Thursday, July 4, 2019

And So It Ends

Our nearly six-month residency in the Tyrol came to an end last weekend as we left Innsbruck, spent a night in Munich, and returned home to Salt Lake City.  Our entire time there was like a dream, exceeding expectations in every way.

Having given my last lecture on Tuesday and finished grading on Wednesday, our last two days in Innsbruck involved packing and spending some time enjoying and reminiscing about the scenery and the city.

On Saturday, we departed for Munich.  Six months previously, we unloaded our gear on a cold winter's day and sat on the sidewalk pictured below hoping our landlady would actually show up and give us a place to stay that night (she did and was a wonderful host).  Once again, we were on the street and hoping all would go well, which it did (and this time, Delta didn't lose any bags).  As we did for the trip out here, we packed carefully right to the limit of what Delta would allow with checked bags and carryons.

We spent the afternoon in Munich and did a long stroll through Englisch Park, which is a great urban park.  There is a river that runs through it that has just the right current for a long float, which many were doing due to the heat.  There's even a surf spot.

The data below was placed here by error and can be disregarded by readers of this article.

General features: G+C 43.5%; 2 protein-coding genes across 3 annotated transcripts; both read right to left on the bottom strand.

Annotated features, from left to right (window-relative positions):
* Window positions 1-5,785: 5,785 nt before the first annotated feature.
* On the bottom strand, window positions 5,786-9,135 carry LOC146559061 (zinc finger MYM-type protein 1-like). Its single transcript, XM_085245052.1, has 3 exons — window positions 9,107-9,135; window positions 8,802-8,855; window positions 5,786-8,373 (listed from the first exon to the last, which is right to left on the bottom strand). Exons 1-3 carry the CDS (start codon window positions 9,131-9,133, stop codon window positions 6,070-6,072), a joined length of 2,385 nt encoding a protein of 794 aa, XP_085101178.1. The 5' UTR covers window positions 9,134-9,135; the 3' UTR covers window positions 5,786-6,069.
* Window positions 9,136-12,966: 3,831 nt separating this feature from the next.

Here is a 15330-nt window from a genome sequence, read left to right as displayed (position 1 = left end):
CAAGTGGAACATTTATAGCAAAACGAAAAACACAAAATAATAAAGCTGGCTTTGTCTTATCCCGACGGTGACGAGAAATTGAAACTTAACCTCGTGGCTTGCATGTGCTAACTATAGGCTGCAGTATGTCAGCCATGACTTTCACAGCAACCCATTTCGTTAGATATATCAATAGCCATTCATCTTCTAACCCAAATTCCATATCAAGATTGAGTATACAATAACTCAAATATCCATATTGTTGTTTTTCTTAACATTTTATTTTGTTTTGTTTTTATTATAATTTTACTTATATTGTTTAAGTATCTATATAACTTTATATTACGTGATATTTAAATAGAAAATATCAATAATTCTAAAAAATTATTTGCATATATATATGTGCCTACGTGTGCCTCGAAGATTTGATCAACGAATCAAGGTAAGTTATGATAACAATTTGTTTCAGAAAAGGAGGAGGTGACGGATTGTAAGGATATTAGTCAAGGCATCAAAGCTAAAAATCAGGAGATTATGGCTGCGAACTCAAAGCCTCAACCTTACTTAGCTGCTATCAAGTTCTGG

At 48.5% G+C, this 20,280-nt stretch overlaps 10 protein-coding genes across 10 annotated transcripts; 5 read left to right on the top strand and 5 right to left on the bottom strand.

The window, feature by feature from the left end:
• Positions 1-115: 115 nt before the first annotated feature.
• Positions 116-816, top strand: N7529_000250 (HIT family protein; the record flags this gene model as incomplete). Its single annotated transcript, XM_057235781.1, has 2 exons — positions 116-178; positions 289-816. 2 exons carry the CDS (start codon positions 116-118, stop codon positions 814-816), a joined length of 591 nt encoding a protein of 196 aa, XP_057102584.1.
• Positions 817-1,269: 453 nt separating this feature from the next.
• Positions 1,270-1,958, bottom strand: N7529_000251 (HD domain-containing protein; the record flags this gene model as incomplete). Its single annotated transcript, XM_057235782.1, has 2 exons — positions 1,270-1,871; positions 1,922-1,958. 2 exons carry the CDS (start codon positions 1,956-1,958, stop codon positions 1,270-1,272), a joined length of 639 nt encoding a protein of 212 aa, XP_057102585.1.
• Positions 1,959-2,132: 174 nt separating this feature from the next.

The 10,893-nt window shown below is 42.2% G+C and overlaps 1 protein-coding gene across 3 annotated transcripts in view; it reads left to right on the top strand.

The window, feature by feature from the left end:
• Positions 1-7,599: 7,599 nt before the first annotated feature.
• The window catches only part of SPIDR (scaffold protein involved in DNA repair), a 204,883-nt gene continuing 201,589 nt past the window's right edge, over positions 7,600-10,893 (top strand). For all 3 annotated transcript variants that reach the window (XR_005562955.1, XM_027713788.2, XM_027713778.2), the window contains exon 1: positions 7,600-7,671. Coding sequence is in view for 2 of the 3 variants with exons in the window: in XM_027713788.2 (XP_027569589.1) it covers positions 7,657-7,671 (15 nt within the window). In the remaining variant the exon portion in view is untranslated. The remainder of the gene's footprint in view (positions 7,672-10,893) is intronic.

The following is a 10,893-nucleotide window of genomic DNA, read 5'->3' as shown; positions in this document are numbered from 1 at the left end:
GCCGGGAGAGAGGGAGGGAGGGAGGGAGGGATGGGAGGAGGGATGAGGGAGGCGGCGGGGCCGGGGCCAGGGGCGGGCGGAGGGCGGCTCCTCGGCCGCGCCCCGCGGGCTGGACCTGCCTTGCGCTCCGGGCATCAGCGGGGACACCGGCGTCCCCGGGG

No trip to Munich is complete without a stop at one of the breweries.  

And for us, a final schnapps.

I've mostly been blogging about our experiences in Tyrol, but from a work perspective, I had a very rewarding experience as well.  I taught three classes, all at the graduate level.  The first was a survey of cool-season (i.e., winter) precipitation, the second was an english writing class, and the third weather briefing (co-taught with one of my University of Innsbruck colleagues).  I probably learned more preparing and teaching these classes than my students did taking them.  What a great experience, and I come hope with increased knowledge of Alpine and European meteorology, as well as materials that I can use in courses at the University of Utah.  I also have new friends and collaborators for future science adventures.

Finally, the Fulbright program really provided a great experience.  I really enjoyed the two group meetings of Fubright scholars and students in Vienna and Strobl as it allowed me to see the remarkable breadth of work being done by the program in areas I am rarely exposed to (e.g., Austrian-American studies).

And with that, our Austrian adventure ends.  The Wasatch Weather Weenies now returns to its regularly scheduled programming.  Has the Steenburgh Effect returned with me?  We will see next winter.

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